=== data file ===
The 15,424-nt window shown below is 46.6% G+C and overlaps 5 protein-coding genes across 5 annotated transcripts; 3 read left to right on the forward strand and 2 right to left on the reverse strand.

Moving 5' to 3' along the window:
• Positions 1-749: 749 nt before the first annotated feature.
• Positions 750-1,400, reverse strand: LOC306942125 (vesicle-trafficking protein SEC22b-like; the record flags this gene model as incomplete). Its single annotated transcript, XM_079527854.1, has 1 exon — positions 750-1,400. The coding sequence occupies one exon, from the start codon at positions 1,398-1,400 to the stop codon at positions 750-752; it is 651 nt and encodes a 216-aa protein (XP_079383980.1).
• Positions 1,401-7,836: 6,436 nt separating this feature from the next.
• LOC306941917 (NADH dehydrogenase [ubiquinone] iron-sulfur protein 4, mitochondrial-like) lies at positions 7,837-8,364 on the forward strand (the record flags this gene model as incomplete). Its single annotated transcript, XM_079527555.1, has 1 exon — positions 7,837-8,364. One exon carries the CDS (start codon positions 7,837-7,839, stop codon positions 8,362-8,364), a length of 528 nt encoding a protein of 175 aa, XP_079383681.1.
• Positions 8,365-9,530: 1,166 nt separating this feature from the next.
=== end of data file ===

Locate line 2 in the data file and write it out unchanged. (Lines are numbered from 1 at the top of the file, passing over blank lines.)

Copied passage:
Moving 5' to 3' along the window: